Signed on behalf of the

Merchants - JOHN E. TERRY

Farmers - G.P. PERRÉDÈS

Text Box: EXTRACT FROM THE JERSEY TIMES AND BRITISH PRESS

NEWSPAPER - 5TH DECEMBER 1890

THE DEATH OF PATRICK TROY

We hear of the body of this unfortunate man, the circumstances of who’s death we reported last night, was this morning handed over by the Police to the relatives, the authorities having decided no inquest should take place.  It is reported there was some possibility of an interesting question being raised in connection with the case, but eventually the necessary order for the burial was issued.

EXTRACT FROM THE JERSEY TIMES AND BRITISH PRESS

 

NEWSPAPER - 4TH DECEMBER 1890

 

ACCIDENTAL DEATH AT GRANVILLE OF ONE OF THE HONFLEUR’S FIREMEN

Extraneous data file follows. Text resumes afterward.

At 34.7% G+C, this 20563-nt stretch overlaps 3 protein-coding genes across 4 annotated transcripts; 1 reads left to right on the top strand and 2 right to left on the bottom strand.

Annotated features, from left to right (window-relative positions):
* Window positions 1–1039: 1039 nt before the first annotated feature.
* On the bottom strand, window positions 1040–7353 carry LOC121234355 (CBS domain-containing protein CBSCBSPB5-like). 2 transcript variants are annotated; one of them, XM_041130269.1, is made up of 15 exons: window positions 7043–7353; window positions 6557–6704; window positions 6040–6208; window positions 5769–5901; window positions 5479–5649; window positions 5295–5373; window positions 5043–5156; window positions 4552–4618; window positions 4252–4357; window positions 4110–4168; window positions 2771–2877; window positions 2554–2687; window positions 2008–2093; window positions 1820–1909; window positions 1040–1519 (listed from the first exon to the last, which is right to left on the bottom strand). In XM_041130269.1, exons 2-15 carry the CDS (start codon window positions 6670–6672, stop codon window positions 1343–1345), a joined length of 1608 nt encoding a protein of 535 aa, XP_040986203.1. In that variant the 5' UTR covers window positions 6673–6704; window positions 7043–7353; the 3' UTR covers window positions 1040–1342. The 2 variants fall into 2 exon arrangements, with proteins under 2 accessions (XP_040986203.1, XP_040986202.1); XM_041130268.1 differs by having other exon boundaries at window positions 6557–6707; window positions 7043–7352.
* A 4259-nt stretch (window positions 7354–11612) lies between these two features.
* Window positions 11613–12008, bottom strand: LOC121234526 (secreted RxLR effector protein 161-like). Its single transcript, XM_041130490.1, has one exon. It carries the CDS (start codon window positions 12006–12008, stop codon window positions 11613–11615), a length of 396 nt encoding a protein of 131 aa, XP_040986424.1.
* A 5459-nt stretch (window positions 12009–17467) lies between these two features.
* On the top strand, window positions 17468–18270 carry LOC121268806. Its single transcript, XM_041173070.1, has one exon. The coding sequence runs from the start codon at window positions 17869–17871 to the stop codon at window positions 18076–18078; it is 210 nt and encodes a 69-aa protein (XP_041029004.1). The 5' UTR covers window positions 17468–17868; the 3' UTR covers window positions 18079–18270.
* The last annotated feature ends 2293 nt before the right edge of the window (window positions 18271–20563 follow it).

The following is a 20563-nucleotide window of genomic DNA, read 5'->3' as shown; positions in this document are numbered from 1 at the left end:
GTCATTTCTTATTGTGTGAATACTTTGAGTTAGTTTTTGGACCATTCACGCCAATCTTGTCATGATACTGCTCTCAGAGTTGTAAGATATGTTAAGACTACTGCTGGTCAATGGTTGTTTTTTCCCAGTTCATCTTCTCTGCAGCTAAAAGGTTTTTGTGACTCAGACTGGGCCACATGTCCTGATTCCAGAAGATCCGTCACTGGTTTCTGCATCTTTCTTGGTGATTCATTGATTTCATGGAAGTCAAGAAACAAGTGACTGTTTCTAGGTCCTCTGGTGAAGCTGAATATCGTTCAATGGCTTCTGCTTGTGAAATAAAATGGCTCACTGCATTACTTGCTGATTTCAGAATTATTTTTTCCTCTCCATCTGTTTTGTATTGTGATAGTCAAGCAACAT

A man named Patrick Troy, fireman on board the Honfleur, came by his death at Granville last night under particularly sad circumstances.  It appears he was returning to the steamer at about midnight, it being then pitch dark, causing him, it is supposed to miss his way.  Whatever the reason, however, the unfortunate man evidently walked or fell into the dock.  The Customs Patrol hearing a splash took immediate steps for the rescue, throwing out the drags which are held in constant readiness.  The attention was attracted of Captain Allix, Mr. Heathcote, the mate, a Mr. Andrews, the Steward, of the Honfleur and they joined in the search, but the tide being about high at the time and the night dark, it was some time before the body of Troy was recovered, and then not before life was extinct.  The body was taken on board and brought over to Jersey today, the necessary authorities to this effect having, we believe, been obtained from the Prefecture De La Manche.  Immediately on arrival Capt. Allix gave information of the sad affair to P.C. G. Coutanche, who was on harbour duty, and the circumstances were in due course reported to Centenier Bossy, by who’s direction the body was transferred to the General Hospital, where it remains awaiting an inquest.  The deceased who was about 36 years of age, resided on the Esplanade.  He was a very steady man and leaves a wife and three children; he had been for a considerable number of years in the employ of the London and South Western Company, and was held in great and general esteem on board the Honfleur.